EY Australia outpaces Big Four rivals in latest financial year

13 August 2020 Consultancy.com.au 3 min. read
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In Australia, EY has managed to outpace its three major rivals PwC, Deloitte and KPMG by a margin of at least three per cent.

In the latest financial year, EY saw its revenues grow by 12.7% to $2.13 billion. The second fastest grower of the quartet, Deloitte, managed to book 10.0% growth to $2.5 billion. Meanwhile, the smallest of the group KPMG grew its revenues by 7% to $1.9 billion, while market leader in size PwC saw its fee income remain flat at $2.6 billion. 

Commenting on the pole position in terms of growth, EY’s CEO for Oceania Tony Johnson said: “I am very proud of the firm’s performance in FY20, the result of an amazing contribution by all our people in challenging and testing times.” 

He said that the firm’s above-market performance is result of a combination of factors, including “a strong Assurance business, strong and trusted relationships with clients, investments in the consulting businesses and investments in technology across our entire business. All enabled by the expertise, effort and flexibility of our people.”

Revenue of EY Australia

Alongside organic growth, three deals lifted overall performance. In November last year, EY bought Aleron to boost its cybersecurity offering, three months after it bolted-on economics advisory Cadence. And in May this year, strategy consulting boutique Port Jackson Partners was acquired, doubling the size of EY-Parthenon in Australia. 

“These have been three strategically significant acquisitions for EY,” said Johnson. Overall revenue also benefitted from the full year of activity from the previously acquired businesses of Karrikins (focus on social impact) Adelphi Digital (digital transformation) and Plaut (IT consulting). 

Across the board, all divisions contributed to FY20 performance. Strategy and Transactions grew by 6 per cent, while Tax, including People Advisory Services and EY Law grew by 8 per cent. The firm’s Assurance practice grew by 10 per cent. Risk Advisory and Technology Consulting were the year’s star performers, growing by more than 20 per cent.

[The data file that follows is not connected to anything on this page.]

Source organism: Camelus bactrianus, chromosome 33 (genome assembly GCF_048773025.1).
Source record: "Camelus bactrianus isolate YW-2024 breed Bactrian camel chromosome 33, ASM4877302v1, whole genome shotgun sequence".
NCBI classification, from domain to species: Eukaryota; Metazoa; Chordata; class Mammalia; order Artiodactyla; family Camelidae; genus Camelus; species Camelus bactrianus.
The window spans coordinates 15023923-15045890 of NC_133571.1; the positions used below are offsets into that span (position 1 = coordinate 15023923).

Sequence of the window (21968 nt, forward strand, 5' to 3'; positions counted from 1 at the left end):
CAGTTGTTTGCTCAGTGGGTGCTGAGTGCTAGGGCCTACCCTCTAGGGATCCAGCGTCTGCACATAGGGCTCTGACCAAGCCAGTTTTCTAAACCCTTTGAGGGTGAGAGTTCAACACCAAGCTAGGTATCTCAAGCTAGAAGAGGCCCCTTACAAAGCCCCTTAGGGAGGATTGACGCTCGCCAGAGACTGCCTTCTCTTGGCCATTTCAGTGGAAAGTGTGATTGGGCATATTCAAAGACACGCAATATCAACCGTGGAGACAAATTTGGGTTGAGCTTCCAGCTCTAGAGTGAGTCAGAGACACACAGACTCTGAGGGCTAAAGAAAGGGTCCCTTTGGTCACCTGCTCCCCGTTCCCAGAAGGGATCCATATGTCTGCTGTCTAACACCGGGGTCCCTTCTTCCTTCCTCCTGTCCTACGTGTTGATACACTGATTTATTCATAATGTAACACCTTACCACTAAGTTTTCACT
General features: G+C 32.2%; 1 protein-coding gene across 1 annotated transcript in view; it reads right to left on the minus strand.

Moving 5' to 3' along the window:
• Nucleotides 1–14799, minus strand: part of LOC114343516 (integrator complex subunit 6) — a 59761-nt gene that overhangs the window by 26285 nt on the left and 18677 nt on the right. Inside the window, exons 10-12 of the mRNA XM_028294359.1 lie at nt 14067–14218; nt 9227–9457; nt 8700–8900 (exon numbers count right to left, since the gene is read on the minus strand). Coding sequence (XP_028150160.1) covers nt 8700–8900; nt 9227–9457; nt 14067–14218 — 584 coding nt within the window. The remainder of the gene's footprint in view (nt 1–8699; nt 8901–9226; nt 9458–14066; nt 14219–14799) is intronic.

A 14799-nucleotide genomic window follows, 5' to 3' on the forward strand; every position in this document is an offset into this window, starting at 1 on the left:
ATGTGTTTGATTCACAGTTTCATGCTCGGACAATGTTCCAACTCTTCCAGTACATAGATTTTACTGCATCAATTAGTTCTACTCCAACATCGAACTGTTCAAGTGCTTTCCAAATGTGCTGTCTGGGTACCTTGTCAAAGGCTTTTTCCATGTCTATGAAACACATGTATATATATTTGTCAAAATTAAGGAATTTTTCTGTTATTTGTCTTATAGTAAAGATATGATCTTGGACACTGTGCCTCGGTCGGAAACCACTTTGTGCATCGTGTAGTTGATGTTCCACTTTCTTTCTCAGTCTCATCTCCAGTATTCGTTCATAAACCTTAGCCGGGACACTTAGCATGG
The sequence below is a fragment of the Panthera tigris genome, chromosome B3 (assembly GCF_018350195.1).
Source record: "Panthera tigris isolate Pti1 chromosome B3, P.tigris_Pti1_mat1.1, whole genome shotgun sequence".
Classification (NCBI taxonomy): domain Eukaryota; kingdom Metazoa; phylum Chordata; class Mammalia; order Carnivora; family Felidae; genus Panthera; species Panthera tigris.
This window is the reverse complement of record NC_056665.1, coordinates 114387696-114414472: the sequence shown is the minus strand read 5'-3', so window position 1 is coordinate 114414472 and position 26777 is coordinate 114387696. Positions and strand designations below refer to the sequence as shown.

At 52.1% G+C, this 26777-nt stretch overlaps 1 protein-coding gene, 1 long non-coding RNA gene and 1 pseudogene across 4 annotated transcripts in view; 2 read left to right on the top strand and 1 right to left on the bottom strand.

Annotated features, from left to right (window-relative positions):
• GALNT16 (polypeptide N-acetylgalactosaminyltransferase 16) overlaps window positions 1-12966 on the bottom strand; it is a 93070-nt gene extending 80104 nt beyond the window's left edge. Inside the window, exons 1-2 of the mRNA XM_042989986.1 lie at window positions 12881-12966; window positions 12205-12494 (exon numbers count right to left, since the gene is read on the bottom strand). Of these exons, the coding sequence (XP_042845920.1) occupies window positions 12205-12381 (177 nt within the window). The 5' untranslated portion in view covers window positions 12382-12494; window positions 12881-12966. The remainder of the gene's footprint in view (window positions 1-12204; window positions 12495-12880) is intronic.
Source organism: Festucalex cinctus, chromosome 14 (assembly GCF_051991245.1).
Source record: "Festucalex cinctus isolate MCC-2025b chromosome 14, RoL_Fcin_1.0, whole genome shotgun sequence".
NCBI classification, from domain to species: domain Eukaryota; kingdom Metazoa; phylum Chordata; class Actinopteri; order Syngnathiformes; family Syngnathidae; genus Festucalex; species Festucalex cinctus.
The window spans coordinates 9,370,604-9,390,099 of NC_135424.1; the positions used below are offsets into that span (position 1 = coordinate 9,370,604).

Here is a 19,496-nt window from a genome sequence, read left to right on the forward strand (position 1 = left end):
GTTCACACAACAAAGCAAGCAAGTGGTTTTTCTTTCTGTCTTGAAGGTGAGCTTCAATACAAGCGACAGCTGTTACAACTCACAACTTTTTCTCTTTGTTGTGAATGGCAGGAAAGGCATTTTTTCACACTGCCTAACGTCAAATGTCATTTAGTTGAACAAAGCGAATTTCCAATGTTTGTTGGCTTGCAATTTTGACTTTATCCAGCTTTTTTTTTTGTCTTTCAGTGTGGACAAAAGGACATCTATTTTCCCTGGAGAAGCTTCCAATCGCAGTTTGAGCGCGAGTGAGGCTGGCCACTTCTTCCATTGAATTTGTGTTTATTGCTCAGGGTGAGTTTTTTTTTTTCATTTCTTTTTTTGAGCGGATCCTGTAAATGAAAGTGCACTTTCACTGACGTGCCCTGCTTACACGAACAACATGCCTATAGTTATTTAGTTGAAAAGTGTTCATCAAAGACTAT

Revenue of the Big Four in Australia 2016-2020

But it is not just the finances that makes Johnson proud. During the past year, EY contributed 46,000 hours of time on pro bono and volunteering work and gave more than $1.3 million to charities and community organisations through employee giving and firm donations. “It is our ambition to deliver long-term value to our clients, people… but also make a difference in society.” 

Meanwhile, looking ahead at FY21, Johnson said the outlook is uncertain. “We’re certainly modifying downwards our growth expectations for the year,” he said, adding that the firm will also change the way it budgets due to the uncertainty around how Covid-19 will hit demand for its services. He expects the first half of FY21 (up to Christmas) to be considerably slower than the second half.

But, that doesn’t mean that EY will hold back if opportunities arise. Johnson: “While we must be appropriately cautious, we are still on the look-out for opportunities, whether they be acquisitions or people that will add value to our business – particularly in technology, strategy, law, digital and climate and sustainability services. This will further strengthen our ability to advise our clients.”